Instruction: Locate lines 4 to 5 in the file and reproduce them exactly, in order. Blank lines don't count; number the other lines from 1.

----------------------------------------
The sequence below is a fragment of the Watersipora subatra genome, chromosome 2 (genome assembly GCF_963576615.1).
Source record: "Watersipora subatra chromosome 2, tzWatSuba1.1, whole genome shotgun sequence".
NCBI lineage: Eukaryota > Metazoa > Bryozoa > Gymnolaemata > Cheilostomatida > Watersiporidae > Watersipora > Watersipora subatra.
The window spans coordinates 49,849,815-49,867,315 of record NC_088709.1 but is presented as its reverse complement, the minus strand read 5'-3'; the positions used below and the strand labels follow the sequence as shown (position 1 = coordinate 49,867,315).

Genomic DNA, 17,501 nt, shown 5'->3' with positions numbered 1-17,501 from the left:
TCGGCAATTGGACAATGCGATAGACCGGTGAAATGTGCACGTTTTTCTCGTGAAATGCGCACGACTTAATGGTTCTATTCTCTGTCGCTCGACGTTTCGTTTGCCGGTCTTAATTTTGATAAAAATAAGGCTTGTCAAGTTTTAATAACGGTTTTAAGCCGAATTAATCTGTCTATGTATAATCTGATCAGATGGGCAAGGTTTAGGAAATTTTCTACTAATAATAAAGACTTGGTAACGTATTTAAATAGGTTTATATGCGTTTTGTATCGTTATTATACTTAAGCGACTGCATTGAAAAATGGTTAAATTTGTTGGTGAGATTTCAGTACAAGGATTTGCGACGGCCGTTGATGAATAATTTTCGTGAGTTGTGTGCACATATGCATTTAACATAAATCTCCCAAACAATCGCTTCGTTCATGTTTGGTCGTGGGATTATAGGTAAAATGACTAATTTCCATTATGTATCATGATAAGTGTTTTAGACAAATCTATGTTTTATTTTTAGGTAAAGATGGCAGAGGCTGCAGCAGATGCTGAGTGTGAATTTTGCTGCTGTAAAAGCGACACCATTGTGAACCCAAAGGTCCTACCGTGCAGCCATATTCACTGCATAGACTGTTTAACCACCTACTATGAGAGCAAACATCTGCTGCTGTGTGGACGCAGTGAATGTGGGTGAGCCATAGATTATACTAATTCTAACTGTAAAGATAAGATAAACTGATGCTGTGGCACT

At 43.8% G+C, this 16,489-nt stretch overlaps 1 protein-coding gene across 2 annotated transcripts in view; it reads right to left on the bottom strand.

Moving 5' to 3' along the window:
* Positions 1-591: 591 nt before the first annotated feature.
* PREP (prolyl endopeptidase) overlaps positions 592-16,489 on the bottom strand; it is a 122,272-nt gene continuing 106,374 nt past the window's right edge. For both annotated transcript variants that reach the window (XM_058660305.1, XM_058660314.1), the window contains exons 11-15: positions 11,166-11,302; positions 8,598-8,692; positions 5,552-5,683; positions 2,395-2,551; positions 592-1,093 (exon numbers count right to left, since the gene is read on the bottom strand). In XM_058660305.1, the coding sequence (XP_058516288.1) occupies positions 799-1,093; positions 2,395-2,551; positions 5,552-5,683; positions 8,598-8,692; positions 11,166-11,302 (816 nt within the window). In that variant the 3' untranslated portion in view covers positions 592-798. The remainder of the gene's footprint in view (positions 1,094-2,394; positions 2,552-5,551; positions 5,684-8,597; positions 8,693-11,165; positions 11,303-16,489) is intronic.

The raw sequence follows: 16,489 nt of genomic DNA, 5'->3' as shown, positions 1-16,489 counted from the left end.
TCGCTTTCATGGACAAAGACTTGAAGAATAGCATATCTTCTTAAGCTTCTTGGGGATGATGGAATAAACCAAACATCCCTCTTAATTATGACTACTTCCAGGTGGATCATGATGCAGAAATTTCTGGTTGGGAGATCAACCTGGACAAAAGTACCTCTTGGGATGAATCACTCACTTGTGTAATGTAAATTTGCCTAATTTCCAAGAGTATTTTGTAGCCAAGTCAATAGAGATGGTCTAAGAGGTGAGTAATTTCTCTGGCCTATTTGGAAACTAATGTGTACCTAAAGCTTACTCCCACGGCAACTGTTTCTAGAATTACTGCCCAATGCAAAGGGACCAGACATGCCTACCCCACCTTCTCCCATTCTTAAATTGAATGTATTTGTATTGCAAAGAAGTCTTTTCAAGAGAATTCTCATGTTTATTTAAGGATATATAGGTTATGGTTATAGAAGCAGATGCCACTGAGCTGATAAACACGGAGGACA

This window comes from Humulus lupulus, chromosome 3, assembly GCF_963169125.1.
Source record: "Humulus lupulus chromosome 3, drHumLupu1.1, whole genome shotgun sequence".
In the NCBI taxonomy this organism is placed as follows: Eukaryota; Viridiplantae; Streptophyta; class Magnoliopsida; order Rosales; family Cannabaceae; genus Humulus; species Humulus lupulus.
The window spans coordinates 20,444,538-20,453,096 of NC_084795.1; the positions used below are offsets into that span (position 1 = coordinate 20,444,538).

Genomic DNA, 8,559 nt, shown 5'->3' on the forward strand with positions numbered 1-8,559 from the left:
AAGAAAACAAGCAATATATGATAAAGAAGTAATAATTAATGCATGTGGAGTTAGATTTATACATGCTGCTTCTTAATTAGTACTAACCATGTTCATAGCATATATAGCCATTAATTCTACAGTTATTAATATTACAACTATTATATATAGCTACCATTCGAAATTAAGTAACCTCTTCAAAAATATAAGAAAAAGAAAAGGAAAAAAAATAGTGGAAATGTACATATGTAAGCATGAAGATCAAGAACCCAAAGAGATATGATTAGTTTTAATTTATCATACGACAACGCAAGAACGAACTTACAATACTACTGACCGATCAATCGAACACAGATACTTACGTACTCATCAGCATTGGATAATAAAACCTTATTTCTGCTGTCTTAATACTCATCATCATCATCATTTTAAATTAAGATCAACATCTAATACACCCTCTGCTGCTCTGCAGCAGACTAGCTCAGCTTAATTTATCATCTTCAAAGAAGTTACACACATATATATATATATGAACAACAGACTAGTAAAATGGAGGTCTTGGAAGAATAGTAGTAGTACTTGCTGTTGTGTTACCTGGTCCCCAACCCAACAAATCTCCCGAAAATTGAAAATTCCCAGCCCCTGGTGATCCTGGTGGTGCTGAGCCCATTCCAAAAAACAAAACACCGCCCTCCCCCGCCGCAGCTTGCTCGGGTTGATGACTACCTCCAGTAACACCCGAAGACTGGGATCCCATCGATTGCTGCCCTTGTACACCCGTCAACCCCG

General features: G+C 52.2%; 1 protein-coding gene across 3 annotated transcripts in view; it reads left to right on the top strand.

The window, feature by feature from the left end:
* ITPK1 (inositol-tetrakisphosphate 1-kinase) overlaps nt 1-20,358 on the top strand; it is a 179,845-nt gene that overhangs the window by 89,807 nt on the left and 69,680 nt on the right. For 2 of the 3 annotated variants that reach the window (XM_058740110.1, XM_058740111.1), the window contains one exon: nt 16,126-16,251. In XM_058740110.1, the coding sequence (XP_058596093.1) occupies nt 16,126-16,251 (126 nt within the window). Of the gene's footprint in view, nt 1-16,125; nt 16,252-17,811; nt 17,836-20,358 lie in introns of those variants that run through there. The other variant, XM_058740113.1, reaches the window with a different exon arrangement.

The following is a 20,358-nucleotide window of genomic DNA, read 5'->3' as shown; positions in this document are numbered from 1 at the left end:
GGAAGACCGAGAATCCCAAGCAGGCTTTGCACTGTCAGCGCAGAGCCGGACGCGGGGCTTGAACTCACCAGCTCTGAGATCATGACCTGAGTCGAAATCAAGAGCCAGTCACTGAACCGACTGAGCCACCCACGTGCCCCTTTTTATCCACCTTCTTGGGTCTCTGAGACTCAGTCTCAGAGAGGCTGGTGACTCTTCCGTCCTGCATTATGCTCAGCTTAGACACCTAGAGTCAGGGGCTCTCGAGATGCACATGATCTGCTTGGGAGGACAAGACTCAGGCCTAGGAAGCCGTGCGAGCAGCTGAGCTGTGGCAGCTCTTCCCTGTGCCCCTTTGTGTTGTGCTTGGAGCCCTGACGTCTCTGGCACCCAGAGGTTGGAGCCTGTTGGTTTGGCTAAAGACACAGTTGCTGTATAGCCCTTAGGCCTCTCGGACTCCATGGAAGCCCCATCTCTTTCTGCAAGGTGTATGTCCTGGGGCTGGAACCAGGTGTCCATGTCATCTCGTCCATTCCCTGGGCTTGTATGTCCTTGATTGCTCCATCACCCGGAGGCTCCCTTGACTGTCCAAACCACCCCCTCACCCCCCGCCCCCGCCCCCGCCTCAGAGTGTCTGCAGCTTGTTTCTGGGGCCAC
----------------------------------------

The window spans coordinates 49,849,815-49,867,315 of record NC_088709.1 but is presented as its reverse complement, the minus strand read 5'-3'; the positions used below and the strand labels follow the sequence as shown (position 1 = coordinate 49,867,315).

Genomic DNA, 17,501 nt, shown 5'->3' with positions numbered 1-17,501 from the left: